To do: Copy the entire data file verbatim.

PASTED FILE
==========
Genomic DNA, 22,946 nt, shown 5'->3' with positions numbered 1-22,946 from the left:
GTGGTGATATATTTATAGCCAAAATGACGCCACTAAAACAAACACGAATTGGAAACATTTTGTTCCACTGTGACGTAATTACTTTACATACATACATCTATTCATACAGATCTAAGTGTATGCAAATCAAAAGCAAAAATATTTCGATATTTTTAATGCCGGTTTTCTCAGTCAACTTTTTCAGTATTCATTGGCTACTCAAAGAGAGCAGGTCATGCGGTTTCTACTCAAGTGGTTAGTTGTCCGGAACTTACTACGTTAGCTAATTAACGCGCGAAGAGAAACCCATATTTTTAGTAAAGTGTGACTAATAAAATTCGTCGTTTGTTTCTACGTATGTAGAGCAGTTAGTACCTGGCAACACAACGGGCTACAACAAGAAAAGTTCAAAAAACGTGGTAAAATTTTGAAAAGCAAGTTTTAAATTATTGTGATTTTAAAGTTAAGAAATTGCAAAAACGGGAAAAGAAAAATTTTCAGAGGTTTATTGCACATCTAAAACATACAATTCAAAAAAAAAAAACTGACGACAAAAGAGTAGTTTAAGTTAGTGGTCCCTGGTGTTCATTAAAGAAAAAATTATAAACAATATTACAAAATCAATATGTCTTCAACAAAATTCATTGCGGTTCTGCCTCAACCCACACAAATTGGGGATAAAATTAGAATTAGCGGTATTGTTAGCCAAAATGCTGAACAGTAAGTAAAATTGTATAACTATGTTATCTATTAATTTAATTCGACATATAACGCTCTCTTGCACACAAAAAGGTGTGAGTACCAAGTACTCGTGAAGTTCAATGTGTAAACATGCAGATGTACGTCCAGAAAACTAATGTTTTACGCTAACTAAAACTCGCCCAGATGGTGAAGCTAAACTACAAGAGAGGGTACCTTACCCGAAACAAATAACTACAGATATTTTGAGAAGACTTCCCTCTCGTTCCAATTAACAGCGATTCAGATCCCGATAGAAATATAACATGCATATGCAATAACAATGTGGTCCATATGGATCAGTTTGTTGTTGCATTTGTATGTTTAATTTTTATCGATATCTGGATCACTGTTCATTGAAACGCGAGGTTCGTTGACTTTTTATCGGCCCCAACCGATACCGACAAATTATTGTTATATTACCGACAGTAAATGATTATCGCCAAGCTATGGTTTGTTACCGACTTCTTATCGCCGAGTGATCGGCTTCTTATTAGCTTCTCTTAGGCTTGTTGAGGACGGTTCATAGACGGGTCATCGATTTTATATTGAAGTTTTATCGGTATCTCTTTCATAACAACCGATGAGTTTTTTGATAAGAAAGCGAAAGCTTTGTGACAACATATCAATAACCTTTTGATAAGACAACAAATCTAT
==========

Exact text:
Genomic DNA, 22,946 nt, shown 5'->3' with positions numbered 1-22,946 from the left:
GTGGTGATATATTTATAGCCAAAATGACGCCACTAAAACAAACACGAATTGGAAACATTTTGTTCCACTGTGACGTAATTACTTTACATACATACATCTATTCATACAGATCTAAGTGTATGCAAATCAAAAGCAAAAATATTTCGATATTTTTAATGCCGGTTTTCTCAGTCAACTTTTTCAGTATTCATTGGCTACTCAAAGAGAGCAGGTCATGCGGTTTCTACTCAAGTGGTTAGTTGTCCGGAACTTACTACGTTAGCTAATTAACGCGCGAAGAGAAACCCATATTTTTAGTAAAGTGTGACTAATAAAATTCGTCGTTTGTTTCTACGTATGTAGAGCAGTTAGTACCTGGCAACACAACGGGCTACAACAAGAAAAGTTCAAAAAACGTGGTAAAATTTTGAAAAGCAAGTTTTAAATTATTGTGATTTTAAAGTTAAGAAATTGCAAAAACGGGAAAAGAAAAATTTTCAGAGGTTTATTGCACATCTAAAACATACAATTCAAAAAAAAAAAACTGACGACAAAAGAGTAGTTTAAGTTAGTGGTCCCTGGTGTTCATTAAAGAAAAAATTATAAACAATATTACAAAATCAATATGTCTTCAACAAAATTCATTGCGGTTCTGCCTCAACCCACACAAATTGGGGATAAAATTAGAATTAGCGGTATTGTTAGCCAAAATGCTGAACAGTAAGTAAAATTGTATAACTATGTTATCTATTAATTTAATTCGACATATAACGCTCTCTTGCACACAAAAAGGTGTGAGTACCAAGTACTCGTGAAGTTCAATGTGTAAACATGCAGATGTACGTCCAGAAAACTAATGTTTTACGCTAACTAAAACTCGCCCAGATGGTGAAGCTAAACTACAAGAGAGGGTACCTTACCCGAAACAAATAACTACAGATATTTTGAGAAGACTTCCCTCTCGTTCCAATTAACAGCGATTCAGATCCCGATAGAAATATAACATGCATATGCAATAACAATGTGGTCCATATGGATCAGTTTGTTGTTGCATTTGTATGTTTAATTTTTATCGATATCTGGATCACTGTTCATTGAAACGCGAGGTTCGTTGACTTTTTATCGGCCCCAACCGATACCGACAAATTATTGTTATATTACCGACAGTAAATGATTATCGCCAAGCTATGGTTTGTTACCGACTTCTTATCGCCGAGTGATCGGCTTCTTATTAGCTTCTCTTAGGCTTGTTGAGGACGGTTCATAGACGGGTCATCGATTTTATATTGAAGTTTTATCGGTATCTCTTTCATAACAACCGATGAGTTTTTTGATAAGAAAGCGAAAGCTTTGTGACAACATATCAATAACCTTTTGATAAGACAACAAATCTAT